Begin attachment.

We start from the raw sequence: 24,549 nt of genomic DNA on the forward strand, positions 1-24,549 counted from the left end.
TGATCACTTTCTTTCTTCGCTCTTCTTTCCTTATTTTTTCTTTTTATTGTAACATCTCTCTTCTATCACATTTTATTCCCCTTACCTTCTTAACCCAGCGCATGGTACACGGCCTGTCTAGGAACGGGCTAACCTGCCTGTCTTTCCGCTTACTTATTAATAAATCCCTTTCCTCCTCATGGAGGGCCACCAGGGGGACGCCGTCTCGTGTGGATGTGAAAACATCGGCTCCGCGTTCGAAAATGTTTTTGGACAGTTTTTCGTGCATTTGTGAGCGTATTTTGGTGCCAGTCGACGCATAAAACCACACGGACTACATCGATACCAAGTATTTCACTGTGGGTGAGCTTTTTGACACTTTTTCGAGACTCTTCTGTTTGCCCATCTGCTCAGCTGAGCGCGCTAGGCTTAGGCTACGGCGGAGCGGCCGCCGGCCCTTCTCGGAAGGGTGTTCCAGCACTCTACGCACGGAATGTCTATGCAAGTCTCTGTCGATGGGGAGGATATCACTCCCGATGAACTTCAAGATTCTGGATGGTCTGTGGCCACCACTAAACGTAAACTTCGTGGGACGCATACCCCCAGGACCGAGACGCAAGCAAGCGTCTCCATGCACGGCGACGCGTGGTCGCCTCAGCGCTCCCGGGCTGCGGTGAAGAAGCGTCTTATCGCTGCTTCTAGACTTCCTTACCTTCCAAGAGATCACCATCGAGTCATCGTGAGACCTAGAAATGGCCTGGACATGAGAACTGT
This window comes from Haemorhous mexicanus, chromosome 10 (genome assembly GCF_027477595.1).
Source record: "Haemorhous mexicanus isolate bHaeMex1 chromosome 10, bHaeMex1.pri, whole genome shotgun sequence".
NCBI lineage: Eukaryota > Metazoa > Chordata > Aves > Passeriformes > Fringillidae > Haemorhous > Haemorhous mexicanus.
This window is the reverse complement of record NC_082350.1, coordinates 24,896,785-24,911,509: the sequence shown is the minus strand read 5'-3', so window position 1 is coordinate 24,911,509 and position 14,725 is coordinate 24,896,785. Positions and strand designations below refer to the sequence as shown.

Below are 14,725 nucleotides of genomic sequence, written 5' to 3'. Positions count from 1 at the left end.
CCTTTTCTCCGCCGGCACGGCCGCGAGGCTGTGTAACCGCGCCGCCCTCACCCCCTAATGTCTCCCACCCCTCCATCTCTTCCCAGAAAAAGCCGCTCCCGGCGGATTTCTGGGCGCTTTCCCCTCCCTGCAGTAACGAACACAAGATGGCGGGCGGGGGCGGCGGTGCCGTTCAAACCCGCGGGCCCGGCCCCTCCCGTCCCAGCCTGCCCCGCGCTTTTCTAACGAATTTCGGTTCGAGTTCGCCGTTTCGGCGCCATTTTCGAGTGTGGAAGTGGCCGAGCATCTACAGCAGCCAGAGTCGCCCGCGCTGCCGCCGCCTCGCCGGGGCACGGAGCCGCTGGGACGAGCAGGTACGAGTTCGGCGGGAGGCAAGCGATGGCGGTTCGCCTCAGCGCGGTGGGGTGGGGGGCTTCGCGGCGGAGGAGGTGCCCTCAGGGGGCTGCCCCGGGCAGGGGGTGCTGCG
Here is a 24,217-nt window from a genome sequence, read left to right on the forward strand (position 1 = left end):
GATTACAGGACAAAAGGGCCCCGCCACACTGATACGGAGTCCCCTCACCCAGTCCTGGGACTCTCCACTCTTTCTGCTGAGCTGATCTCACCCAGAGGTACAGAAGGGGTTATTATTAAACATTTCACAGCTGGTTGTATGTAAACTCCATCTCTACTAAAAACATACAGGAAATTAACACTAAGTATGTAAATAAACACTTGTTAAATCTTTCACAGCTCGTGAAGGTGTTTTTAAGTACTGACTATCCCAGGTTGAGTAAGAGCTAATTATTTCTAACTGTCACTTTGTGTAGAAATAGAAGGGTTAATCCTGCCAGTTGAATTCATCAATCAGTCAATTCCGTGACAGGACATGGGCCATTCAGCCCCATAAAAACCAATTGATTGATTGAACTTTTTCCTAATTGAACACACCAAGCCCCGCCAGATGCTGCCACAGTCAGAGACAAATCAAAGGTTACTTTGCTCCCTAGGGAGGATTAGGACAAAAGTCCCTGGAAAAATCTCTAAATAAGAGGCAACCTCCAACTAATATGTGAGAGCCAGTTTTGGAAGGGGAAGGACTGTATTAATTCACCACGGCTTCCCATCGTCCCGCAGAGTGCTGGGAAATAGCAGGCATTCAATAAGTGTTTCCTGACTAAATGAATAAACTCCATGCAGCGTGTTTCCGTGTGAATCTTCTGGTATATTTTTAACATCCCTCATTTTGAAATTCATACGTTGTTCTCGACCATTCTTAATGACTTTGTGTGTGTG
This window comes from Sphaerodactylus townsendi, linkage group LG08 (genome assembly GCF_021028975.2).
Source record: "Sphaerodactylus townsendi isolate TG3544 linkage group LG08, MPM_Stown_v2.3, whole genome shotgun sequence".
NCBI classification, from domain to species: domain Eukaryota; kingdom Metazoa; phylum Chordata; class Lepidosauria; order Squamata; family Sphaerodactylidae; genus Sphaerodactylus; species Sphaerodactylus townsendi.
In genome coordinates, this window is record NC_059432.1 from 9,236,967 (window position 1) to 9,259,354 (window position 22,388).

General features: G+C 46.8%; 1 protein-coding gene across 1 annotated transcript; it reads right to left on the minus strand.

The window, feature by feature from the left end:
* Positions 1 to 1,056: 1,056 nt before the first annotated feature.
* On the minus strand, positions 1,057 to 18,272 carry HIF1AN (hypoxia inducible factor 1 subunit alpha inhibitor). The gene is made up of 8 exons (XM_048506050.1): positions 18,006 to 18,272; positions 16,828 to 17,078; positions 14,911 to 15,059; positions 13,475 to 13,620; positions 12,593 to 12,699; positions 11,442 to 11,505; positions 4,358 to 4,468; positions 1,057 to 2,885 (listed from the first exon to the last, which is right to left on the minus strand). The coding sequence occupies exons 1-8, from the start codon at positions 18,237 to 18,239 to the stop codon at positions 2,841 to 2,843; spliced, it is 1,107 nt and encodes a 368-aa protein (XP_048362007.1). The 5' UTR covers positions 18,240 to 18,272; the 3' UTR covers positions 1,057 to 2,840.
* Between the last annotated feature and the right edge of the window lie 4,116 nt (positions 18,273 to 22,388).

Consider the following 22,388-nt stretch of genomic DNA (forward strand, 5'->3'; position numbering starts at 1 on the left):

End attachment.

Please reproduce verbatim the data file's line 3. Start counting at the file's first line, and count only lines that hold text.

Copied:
This window comes from Haemorhous mexicanus, chromosome 10 (genome assembly GCF_027477595.1).